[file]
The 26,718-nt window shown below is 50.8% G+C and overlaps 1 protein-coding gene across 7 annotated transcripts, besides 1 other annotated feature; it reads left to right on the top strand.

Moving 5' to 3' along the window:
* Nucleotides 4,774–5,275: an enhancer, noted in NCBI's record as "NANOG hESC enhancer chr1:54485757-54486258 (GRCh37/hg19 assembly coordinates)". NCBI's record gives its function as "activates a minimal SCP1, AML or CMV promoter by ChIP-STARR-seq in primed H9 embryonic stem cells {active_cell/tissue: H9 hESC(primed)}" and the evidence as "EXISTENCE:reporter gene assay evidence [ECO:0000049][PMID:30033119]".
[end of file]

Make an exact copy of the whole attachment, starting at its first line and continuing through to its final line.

The 26,718-nt window shown below is 50.8% G+C and overlaps 1 protein-coding gene across 7 annotated transcripts, besides 1 other annotated feature; it reads left to right on the top strand.

Moving 5' to 3' along the window:
* Nucleotides 4,774–5,275: an enhancer, noted in NCBI's record as "NANOG hESC enhancer chr1:54485757-54486258 (GRCh37/hg19 assembly coordinates)". NCBI's record gives its function as "activates a minimal SCP1, AML or CMV promoter by ChIP-STARR-seq in primed H9 embryonic stem cells {active_cell/tissue: H9 hESC(primed)}" and the evidence as "EXISTENCE:reporter gene assay evidence [ECO:0000049][PMID:30033119]".